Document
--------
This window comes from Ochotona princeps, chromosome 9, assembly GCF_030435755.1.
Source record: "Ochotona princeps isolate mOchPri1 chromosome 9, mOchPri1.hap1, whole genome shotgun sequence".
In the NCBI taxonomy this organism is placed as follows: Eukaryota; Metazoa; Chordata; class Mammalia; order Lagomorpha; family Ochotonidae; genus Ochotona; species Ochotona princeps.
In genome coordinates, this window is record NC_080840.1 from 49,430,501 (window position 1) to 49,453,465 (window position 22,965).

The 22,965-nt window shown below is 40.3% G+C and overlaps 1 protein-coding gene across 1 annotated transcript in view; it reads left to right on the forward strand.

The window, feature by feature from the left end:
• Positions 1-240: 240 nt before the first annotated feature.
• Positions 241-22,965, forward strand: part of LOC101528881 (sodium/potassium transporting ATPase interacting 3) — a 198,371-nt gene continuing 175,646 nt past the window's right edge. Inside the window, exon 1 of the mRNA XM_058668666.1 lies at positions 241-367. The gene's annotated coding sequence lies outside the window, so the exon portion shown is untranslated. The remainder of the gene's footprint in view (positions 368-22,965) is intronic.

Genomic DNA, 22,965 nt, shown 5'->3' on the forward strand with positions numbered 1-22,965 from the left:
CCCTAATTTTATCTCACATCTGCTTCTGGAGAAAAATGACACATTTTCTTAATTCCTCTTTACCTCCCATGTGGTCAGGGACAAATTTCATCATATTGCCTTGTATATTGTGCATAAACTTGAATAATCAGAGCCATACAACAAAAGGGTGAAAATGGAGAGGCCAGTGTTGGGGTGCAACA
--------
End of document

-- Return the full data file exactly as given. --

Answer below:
This window comes from Ochotona princeps, chromosome 9, assembly GCF_030435755.1.
Source record: "Ochotona princeps isolate mOchPri1 chromosome 9, mOchPri1.hap1, whole genome shotgun sequence".
In the NCBI taxonomy this organism is placed as follows: Eukaryota; Metazoa; Chordata; class Mammalia; order Lagomorpha; family Ochotonidae; genus Ochotona; species Ochotona princeps.
In genome coordinates, this window is record NC_080840.1 from 49,430,501 (window position 1) to 49,453,465 (window position 22,965).

The 22,965-nt window shown below is 40.3% G+C and overlaps 1 protein-coding gene across 1 annotated transcript in view; it reads left to right on the forward strand.

The window, feature by feature from the left end:
• Positions 1-240: 240 nt before the first annotated feature.
• Positions 241-22,965, forward strand: part of LOC101528881 (sodium/potassium transporting ATPase interacting 3) — a 198,371-nt gene continuing 175,646 nt past the window's right edge. Inside the window, exon 1 of the mRNA XM_058668666.1 lies at positions 241-367. The gene's annotated coding sequence lies outside the window, so the exon portion shown is untranslated. The remainder of the gene's footprint in view (positions 368-22,965) is intronic.

Genomic DNA, 22,965 nt, shown 5'->3' on the forward strand with positions numbered 1-22,965 from the left:
CCCTAATTTTATCTCACATCTGCTTCTGGAGAAAAATGACACATTTTCTTAATTCCTCTTTACCTCCCATGTGGTCAGGGACAAATTTCATCATATTGCCTTGTATATTGTGCATAAACTTGAATAATCAGAGCCATACAACAAAAGGGTGAAAATGGAGAGGCCAGTGTTGGGGTGCAACA